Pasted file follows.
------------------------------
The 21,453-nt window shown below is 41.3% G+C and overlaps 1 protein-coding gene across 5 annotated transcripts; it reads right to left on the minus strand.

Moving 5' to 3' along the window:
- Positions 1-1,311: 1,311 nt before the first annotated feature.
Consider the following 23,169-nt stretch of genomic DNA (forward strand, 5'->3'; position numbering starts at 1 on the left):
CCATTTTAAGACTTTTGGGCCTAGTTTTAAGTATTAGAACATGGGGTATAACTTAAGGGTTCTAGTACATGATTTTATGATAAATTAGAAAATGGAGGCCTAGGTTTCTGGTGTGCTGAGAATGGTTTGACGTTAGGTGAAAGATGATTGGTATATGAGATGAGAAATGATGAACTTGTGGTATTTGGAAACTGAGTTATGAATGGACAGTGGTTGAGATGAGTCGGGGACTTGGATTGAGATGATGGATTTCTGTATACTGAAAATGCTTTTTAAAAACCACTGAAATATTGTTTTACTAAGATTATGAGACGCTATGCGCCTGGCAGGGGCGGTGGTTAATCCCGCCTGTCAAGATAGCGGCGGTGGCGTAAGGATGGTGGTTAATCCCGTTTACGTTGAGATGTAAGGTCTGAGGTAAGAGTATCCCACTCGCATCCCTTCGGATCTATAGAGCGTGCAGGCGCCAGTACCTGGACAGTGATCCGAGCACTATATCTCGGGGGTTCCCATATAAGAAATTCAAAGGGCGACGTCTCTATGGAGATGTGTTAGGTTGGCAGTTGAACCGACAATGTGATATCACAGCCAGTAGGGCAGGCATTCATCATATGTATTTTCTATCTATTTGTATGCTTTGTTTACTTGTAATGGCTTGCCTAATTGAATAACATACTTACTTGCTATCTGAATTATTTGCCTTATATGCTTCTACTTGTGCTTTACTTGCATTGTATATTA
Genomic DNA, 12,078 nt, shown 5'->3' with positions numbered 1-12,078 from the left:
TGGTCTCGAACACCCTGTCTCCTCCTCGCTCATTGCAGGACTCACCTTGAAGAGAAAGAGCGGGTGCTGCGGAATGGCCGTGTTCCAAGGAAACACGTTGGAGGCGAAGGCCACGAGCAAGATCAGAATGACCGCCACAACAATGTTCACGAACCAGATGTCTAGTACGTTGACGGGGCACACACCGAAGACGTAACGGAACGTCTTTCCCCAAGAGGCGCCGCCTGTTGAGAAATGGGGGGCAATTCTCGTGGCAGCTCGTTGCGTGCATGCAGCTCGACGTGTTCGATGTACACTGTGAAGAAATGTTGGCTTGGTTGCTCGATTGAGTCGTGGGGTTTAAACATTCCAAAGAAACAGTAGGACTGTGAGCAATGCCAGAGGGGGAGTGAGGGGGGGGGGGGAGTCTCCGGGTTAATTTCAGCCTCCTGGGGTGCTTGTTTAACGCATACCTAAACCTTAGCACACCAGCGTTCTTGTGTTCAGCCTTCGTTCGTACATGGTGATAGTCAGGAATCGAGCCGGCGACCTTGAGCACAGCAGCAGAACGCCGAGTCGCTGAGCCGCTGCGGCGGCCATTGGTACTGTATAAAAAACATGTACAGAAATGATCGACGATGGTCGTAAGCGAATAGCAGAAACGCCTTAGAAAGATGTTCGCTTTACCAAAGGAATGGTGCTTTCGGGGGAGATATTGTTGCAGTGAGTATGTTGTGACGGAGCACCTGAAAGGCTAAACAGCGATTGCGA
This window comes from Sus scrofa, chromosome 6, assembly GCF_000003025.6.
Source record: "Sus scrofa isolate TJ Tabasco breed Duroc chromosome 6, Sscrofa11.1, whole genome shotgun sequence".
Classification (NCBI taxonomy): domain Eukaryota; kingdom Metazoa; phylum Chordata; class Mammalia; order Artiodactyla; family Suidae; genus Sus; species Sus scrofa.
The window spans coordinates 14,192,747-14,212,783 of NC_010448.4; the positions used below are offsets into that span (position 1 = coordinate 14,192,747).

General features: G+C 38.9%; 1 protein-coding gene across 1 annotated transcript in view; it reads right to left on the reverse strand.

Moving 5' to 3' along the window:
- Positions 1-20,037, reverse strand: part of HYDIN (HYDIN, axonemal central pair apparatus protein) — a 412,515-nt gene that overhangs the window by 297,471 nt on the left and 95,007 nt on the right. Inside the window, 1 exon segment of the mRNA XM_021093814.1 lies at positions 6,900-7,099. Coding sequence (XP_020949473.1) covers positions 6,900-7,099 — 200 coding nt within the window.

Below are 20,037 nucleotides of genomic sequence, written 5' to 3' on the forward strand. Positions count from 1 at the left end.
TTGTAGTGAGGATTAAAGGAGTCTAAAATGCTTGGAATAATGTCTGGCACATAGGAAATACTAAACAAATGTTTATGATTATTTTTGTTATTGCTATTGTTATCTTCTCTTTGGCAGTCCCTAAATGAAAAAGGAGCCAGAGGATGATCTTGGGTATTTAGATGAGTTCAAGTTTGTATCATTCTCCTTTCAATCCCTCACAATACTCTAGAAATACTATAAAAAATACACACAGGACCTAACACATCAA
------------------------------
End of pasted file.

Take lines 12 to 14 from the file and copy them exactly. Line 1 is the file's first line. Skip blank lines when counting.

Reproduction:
General features: G+C 38.9%; 1 protein-coding gene across 1 annotated transcript in view; it reads right to left on the reverse strand.

Moving 5' to 3' along the window:
- Positions 1-20,037, reverse strand: part of HYDIN (HYDIN, axonemal central pair apparatus protein) — a 412,515-nt gene that overhangs the window by 297,471 nt on the left and 95,007 nt on the right. Inside the window, 1 exon segment of the mRNA XM_021093814.1 lies at positions 6,900-7,099. Coding sequence (XP_020949473.1) covers positions 6,900-7,099 — 200 coding nt within the window.